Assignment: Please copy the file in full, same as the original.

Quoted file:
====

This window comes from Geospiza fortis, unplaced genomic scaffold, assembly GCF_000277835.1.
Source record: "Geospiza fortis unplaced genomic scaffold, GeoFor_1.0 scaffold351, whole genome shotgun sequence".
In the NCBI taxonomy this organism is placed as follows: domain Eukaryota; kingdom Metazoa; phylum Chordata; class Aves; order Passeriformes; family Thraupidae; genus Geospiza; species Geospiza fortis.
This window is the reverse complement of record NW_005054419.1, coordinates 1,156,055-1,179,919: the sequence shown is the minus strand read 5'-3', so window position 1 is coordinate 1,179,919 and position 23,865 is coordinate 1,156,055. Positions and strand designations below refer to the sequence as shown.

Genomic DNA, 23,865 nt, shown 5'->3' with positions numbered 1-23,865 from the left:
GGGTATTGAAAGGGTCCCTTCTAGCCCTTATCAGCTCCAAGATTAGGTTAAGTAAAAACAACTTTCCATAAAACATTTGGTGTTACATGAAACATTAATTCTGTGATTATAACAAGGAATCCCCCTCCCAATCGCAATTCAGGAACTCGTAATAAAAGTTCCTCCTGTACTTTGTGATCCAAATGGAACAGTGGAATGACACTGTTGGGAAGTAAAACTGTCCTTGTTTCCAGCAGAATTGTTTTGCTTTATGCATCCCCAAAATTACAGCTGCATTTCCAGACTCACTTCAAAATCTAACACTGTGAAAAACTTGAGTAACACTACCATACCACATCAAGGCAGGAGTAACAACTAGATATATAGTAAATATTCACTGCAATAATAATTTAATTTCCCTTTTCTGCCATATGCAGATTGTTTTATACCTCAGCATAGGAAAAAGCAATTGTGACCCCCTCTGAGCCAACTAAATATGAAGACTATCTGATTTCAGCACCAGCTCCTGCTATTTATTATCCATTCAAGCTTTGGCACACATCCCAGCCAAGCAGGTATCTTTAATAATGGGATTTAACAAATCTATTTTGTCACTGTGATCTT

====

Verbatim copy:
This window comes from Geospiza fortis, unplaced genomic scaffold, assembly GCF_000277835.1.
Source record: "Geospiza fortis unplaced genomic scaffold, GeoFor_1.0 scaffold351, whole genome shotgun sequence".
In the NCBI taxonomy this organism is placed as follows: domain Eukaryota; kingdom Metazoa; phylum Chordata; class Aves; order Passeriformes; family Thraupidae; genus Geospiza; species Geospiza fortis.
This window is the reverse complement of record NW_005054419.1, coordinates 1,156,055-1,179,919: the sequence shown is the minus strand read 5'-3', so window position 1 is coordinate 1,179,919 and position 23,865 is coordinate 1,156,055. Positions and strand designations below refer to the sequence as shown.

Genomic DNA, 23,865 nt, shown 5'->3' with positions numbered 1-23,865 from the left:
GGGTATTGAAAGGGTCCCTTCTAGCCCTTATCAGCTCCAAGATTAGGTTAAGTAAAAACAACTTTCCATAAAACATTTGGTGTTACATGAAACATTAATTCTGTGATTATAACAAGGAATCCCCCTCCCAATCGCAATTCAGGAACTCGTAATAAAAGTTCCTCCTGTACTTTGTGATCCAAATGGAACAGTGGAATGACACTGTTGGGAAGTAAAACTGTCCTTGTTTCCAGCAGAATTGTTTTGCTTTATGCATCCCCAAAATTACAGCTGCATTTCCAGACTCACTTCAAAATCTAACACTGTGAAAAACTTGAGTAACACTACCATACCACATCAAGGCAGGAGTAACAACTAGATATATAGTAAATATTCACTGCAATAATAATTTAATTTCCCTTTTCTGCCATATGCAGATTGTTTTATACCTCAGCATAGGAAAAAGCAATTGTGACCCCCTCTGAGCCAACTAAATATGAAGACTATCTGATTTCAGCACCAGCTCCTGCTATTTATTATCCATTCAAGCTTTGGCACACATCCCAGCCAAGCAGGTATCTTTAATAATGGGATTTAACAAATCTATTTTGTCACTGTGATCTT